Forest dept on trail of killer tusker
Rogue animal kills two people in Hassan, leaves residents in panic
With two human deaths reported in quick succession this past week, the State Forest department was left with no choice but to immediately swing into action on Thursday to capture a lone tusker that is said to have gone rogue.
Fear has gripped the taluks of Alur and Sakleshpur in Hassan district the last three to four days, as a herd of around 15 elephants have been seen rampaging farmlands and plantations, causing destruction worth lakhs of rupees, apart from posing a threat to human lives.
People in the said taluks, along with Yesalur, have been living in constant fear for the last many years owing to the continued man-animal conflict. With 36 human deaths reported in the last decade alone, the troubled cries of the people of the region, discussed in length even on the floor of the House, finally found reprieve in the court of law, which had left the course of the action to be taken to the discretion of the State government.
The exercise assumes significance because the department had only been readying itself to capture and hold captive the 30 identified elephants belonging to the Alur range only in January 2014. It, however, had to make a quick decision on Wednesday, after the tusker attacked and killed two people – Rudraiaha (48), and Mylari (35), on November 16 and 19, respectively.
The department personnel led by three experienced veterinarians, Dr Chittiappa, Dr Nagaraj and Dr Umashankar, began tracking the elephant early Thursday morning.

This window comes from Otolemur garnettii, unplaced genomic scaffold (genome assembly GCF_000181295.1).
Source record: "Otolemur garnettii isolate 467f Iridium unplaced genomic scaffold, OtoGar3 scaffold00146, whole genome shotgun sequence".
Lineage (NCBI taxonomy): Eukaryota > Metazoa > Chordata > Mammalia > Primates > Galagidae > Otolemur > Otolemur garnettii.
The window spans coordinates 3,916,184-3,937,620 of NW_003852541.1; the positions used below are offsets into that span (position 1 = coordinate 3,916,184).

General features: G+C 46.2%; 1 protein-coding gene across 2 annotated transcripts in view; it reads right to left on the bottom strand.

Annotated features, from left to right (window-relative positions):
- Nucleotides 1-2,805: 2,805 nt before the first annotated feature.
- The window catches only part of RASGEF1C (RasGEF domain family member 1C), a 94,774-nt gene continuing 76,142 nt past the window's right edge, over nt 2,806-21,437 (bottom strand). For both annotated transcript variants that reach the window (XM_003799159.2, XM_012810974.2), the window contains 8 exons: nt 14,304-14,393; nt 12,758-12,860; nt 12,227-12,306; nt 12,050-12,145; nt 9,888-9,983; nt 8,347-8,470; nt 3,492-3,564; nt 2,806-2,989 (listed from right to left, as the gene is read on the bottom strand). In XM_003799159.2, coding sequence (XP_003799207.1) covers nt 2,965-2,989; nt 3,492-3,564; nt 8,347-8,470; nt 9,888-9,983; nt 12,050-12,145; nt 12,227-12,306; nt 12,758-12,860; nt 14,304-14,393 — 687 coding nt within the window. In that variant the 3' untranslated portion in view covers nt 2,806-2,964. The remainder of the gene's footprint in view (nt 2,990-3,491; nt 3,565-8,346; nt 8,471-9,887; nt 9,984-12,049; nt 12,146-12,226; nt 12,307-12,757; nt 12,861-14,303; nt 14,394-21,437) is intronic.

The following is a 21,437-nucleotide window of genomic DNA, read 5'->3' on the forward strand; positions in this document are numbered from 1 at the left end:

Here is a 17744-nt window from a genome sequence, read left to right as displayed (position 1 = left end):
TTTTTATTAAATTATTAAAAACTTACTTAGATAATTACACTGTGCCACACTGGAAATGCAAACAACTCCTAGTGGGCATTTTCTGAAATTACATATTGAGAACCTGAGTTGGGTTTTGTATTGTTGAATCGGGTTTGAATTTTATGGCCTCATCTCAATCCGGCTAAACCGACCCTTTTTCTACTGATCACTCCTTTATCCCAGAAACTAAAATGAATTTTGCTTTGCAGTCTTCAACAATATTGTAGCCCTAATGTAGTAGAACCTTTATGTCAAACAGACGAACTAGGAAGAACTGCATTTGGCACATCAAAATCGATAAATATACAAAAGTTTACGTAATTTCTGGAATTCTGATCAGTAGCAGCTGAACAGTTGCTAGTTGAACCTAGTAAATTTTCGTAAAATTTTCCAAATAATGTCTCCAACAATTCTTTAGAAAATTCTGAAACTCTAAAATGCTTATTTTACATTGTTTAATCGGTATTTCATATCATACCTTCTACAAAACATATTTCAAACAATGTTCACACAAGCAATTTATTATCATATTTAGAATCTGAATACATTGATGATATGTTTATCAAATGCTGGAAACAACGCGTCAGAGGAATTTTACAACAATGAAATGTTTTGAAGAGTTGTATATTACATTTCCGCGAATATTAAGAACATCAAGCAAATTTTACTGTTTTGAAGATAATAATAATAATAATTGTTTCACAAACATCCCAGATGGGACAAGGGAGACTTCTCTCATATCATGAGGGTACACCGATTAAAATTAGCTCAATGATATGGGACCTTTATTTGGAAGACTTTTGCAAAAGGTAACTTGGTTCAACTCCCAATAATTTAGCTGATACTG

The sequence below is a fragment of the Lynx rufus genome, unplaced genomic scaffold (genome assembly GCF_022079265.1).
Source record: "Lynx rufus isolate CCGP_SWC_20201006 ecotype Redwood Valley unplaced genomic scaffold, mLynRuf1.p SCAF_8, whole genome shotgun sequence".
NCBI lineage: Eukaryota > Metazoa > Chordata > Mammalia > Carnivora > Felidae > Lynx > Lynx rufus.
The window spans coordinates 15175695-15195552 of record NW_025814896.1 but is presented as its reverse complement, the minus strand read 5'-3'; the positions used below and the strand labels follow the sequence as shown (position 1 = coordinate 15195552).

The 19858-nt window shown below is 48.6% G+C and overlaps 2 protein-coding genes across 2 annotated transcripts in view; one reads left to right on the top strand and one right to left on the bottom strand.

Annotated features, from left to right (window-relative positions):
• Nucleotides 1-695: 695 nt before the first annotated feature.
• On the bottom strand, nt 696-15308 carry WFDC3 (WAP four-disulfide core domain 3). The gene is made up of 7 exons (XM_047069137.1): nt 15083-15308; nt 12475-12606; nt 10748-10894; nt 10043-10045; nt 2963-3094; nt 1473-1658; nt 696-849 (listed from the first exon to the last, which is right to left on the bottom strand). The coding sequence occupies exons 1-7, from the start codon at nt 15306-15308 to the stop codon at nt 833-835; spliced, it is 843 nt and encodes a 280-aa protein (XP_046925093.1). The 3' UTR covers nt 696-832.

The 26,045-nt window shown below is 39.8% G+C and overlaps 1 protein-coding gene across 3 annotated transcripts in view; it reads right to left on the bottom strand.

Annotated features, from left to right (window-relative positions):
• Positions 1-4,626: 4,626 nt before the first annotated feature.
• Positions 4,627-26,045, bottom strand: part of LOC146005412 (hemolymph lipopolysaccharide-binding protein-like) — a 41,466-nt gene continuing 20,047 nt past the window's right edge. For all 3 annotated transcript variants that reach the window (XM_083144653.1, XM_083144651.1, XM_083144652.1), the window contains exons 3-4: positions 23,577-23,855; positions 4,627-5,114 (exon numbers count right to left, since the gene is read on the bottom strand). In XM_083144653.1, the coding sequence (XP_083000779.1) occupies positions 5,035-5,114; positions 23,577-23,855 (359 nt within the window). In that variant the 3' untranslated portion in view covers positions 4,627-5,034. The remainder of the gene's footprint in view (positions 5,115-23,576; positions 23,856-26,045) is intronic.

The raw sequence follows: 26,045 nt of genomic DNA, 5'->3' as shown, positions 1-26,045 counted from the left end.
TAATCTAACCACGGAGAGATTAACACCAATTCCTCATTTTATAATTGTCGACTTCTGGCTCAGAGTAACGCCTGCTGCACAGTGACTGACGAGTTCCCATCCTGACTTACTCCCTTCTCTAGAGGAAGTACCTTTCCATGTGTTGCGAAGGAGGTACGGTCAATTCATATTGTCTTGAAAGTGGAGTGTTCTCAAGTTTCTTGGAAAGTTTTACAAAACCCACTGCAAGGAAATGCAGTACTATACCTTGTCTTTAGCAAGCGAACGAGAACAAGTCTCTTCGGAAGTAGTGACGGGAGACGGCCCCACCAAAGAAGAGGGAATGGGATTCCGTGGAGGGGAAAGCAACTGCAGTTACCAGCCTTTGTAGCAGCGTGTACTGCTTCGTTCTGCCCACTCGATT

The team, which was uncertain of finding the animal on day one, was however in luck. Around 2 pm, the tusker was seen roaming in the forests near Kaganur, and the three experts decided it would be best to make good of the opportunity and capture the animal immediately.
Within no time, a large team of 70 personnel lodged at a temporary camp near Kallare, travelled over six kilometres along with five ‘kumki’ elephants – Abhimanyu, Gajendra, Sri Rama, Vikrama, and Prashantha – to capture the wild animal.
The operation, which began at 4.40 pm, saw experienced dartsman ‘Aane’ Venkatesh, who incidentally belongs to the same range, setting off on the hunt, armed with a tranquiliser.
As news about the operation spread, local media personnel and surrounding villagers started trickling in, leaving the forest officials flustered. The officials complained that rescue operations on most instances have been getting delayed because of the huge crowds that gather and create a lot of noise.
The exercise, however, has brought much cheer to the villagers who have been waiting for this moment for years.
By about 6 pm, news came through that the tusker had sensed the crowd and had begun to run about, making it difficult for the team to aim at the animal.
Venkatesh, later speaking to Deccan Herald, said the tusker had run away because of the presence of captive elephant Abhimanyu. “He could easily pick up the smell of the tamed elephant. I was just three metres away from the wild animal, and it yet became very difficult to aim at him,” he said. This is the 60th elephant that Venkatesh is capturing.
Confident of success
Forest officials are, however, not too worried about losing track of the elephant, because of his unique feature. “The elephant’s left hind leg is much smaller than its other legs. So, the footprints he leaves behind make it easier for us to track his whereabouts,” said Dr Nagaraj.
Once caught, the animal will be transported by a truck to Mattigodu elephant camp, where he will be kept in a kraal and tamed. Officials said it might take more than three months for it to be completely tamed.
The search operation will resume early on Friday morning.